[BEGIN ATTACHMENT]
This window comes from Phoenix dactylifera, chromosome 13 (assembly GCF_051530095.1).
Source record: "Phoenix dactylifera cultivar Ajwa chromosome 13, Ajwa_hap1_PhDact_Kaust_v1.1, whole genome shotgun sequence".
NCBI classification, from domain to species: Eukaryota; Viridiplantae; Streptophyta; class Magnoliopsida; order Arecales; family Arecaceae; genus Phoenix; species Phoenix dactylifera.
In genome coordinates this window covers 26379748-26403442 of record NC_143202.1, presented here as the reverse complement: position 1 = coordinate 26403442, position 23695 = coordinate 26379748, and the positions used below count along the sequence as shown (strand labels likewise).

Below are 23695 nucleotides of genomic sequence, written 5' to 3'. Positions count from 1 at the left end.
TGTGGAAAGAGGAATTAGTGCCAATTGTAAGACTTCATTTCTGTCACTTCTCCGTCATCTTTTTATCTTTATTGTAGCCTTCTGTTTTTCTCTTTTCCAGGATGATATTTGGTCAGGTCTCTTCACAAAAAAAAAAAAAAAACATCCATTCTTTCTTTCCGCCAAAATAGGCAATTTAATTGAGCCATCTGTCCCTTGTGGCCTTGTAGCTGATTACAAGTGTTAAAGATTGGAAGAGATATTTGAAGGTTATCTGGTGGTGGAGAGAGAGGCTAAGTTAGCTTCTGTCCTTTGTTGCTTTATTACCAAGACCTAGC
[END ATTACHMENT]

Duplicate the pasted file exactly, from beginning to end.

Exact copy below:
This window comes from Phoenix dactylifera, chromosome 13 (assembly GCF_051530095.1).
Source record: "Phoenix dactylifera cultivar Ajwa chromosome 13, Ajwa_hap1_PhDact_Kaust_v1.1, whole genome shotgun sequence".
NCBI classification, from domain to species: Eukaryota; Viridiplantae; Streptophyta; class Magnoliopsida; order Arecales; family Arecaceae; genus Phoenix; species Phoenix dactylifera.
In genome coordinates this window covers 26379748-26403442 of record NC_143202.1, presented here as the reverse complement: position 1 = coordinate 26403442, position 23695 = coordinate 26379748, and the positions used below count along the sequence as shown (strand labels likewise).

Below are 23695 nucleotides of genomic sequence, written 5' to 3'. Positions count from 1 at the left end.
TGTGGAAAGAGGAATTAGTGCCAATTGTAAGACTTCATTTCTGTCACTTCTCCGTCATCTTTTTATCTTTATTGTAGCCTTCTGTTTTTCTCTTTTCCAGGATGATATTTGGTCAGGTCTCTTCACAAAAAAAAAAAAAAAACATCCATTCTTTCTTTCCGCCAAAATAGGCAATTTAATTGAGCCATCTGTCCCTTGTGGCCTTGTAGCTGATTACAAGTGTTAAAGATTGGAAGAGATATTTGAAGGTTATCTGGTGGTGGAGAGAGAGGCTAAGTTAGCTTCTGTCCTTTGTTGCTTTATTACCAAGACCTAGC